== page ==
It was a goodly number of years ago when I was honored to be named as a commissioner to the General Assembly of the Presbyterian Church, which was held at Milwaukee, Wis. It might have been the second day of meetings and I just happened to be standing by the free coffee and donut table when a stranger came up to me and asked, "Bressler, is that you in there?" I don't get those kinds of questions too often, so I stared at his name tag and read his name, Don Munzmay. Don and I just happened to have ...
Do we really need to know every move Tiger Woods makes? Do we really care, and those of us who do - do we need to get a life?
I like surprises. The Statesboro Lady Blue Devils, the Bulloch Academy Gators and the Claxton Tigers have each had a whale of a season, so when they each went out and got a region championship, it was some good icing on their collective cake.
I think our local organizations do a wonderful job of recognizing those individuals who give of their time and resources to make Statesboro and Bulloch County a better place to live.
I keep at least four books open on my desk and try to read from each of them at least once a day. Sometimes I will just skim, occasionally look up a point in question and now and then touch them to make sure they're still where I left them. Today, I have picked up the seventh edition of "Western Civilization" and a brief section about Medieval Society, sub section Noblewomen, to check out some stuff I want to share with my classes. You pick your stuff and I will pick mine. Okay? Okay.
Until 1803 Georgia distributed land based on the "headright" system. Each head of family had the "right" to 200 acres of land for himself and 50 acres of land for each member of his family, up to 1,000 acres. After the Revolutionary War a number of governors signed land grants of significantly greater amounts than the law allowed.
This has really been a wet winter. Since Dec. 1, our area has had an estimated 26 inches of rain. Creeks, ponds, streams, and rivers are filled and in many cases overflowing.
Let it snow, let it snow, let it snow.
It was November 27, 1922, when archaeologist Howard Carter changed history. For some 15 years, he had been searching for the illusive remains of the legendary boy king Tutankhamen. He was running out of money and time because his benefactors, expecting to make both fortune and fame, had little to show for his efforts except some rather common and hardly valuable artifacts.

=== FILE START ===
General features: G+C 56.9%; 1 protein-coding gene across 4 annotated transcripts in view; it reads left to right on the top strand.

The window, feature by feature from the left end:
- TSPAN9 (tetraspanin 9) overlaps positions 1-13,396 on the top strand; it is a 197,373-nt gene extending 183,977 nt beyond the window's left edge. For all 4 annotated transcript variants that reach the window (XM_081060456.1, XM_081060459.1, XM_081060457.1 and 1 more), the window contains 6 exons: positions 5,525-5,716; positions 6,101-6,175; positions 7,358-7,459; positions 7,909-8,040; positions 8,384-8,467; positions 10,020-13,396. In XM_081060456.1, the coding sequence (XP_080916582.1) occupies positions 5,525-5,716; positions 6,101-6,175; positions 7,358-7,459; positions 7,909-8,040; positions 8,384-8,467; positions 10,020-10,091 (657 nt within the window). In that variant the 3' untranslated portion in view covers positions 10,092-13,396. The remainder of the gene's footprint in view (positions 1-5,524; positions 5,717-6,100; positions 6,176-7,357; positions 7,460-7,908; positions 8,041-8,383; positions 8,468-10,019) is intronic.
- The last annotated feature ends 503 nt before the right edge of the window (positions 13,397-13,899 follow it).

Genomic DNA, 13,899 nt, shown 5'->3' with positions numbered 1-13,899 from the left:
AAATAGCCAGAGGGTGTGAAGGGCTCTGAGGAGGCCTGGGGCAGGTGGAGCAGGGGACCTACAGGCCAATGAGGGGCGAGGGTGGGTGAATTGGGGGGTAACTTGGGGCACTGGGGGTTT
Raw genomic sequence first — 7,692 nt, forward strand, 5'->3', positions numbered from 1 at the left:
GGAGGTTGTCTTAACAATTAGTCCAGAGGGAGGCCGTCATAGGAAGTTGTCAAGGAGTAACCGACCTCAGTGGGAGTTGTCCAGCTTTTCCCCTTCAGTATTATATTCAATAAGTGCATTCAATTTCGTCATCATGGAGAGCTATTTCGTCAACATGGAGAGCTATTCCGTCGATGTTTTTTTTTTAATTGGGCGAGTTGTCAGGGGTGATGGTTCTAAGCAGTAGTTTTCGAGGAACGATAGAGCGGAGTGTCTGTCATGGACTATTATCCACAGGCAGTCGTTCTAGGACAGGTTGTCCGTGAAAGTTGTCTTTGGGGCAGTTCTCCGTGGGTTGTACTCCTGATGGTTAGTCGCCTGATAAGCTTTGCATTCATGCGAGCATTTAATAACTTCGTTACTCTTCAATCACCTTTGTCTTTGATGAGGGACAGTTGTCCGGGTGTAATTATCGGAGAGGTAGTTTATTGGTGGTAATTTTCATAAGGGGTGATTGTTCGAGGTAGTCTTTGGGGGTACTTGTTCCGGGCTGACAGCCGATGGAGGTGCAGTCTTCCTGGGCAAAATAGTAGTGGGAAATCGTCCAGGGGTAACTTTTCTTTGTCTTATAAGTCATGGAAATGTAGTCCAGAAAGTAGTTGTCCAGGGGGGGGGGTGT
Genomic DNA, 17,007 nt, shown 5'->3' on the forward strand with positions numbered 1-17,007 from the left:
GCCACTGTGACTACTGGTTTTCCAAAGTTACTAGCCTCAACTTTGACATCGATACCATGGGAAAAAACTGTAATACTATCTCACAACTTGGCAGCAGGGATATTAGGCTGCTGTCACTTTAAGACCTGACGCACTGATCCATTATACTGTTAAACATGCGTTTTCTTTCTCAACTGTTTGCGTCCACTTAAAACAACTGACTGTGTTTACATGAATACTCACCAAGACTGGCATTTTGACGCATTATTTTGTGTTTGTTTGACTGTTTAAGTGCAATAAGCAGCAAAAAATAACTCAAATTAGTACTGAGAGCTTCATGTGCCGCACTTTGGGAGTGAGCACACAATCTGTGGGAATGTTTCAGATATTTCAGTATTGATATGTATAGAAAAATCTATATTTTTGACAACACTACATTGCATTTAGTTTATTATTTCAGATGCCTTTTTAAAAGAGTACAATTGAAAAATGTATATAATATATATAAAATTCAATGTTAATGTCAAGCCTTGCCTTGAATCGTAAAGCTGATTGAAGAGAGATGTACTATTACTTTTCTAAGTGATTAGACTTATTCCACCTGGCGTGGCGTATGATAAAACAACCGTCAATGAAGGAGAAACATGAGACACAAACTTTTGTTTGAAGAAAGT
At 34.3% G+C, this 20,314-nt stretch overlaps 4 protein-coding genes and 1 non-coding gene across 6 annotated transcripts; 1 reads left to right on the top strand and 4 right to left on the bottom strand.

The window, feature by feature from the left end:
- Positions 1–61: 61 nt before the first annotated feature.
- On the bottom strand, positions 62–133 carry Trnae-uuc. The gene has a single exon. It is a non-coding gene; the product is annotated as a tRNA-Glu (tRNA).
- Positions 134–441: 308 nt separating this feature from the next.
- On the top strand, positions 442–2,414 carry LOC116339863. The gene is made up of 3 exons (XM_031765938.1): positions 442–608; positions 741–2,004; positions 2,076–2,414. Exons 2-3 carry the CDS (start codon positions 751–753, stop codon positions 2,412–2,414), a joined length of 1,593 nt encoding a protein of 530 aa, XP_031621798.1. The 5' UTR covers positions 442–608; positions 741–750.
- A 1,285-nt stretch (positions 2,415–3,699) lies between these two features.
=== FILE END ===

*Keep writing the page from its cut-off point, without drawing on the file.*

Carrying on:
Sometime around Thanksgiving I heard a radio broadcaster announce that the meteorologists for the state were predicting a colder and wetter winter than usual. I say give those boys and girls a gold star. Winter won't be officially over for another six weeks or so, but their prophesies have been fulfilled.
The Hodges are a family of great antiquity. Variations in spelling occurred in their names over time, including Hoegges (pronounced ho-edges), Hogge, Hoge, Haig, Haigh, Hage, Hogue, Hodges, Hodge, Hodgis, Hodgins and even Hodgson. The family immigrated to Holland to escape persecution for their religious beliefs, and changed the spelling of their name to 'Hague.'
The first white man to meet Georgia's native peoples was Dr. Henry Woodward, a surgeon and world traveler, who had joined the English colonists sailing to the area which would become the Carolina colonies. In 1670, Woodward journeyed far inland to the Indian village of Cofitachequi located between the lands of the Creeks and the Cherokees.
First off, let me just throw this out there – the media (yes, myself included) makes way too big a hoopla out of National Signing Day.
I jog several times a week, and therefore, have a lot of opportunity to look at real estate within Statesboro's city limits. This past Saturday as I was "cruising" by property "for sale" signs, a thought occurred to me.
Note: The following is the sixth in a series on the origin of currency in the American colonies and Georgia.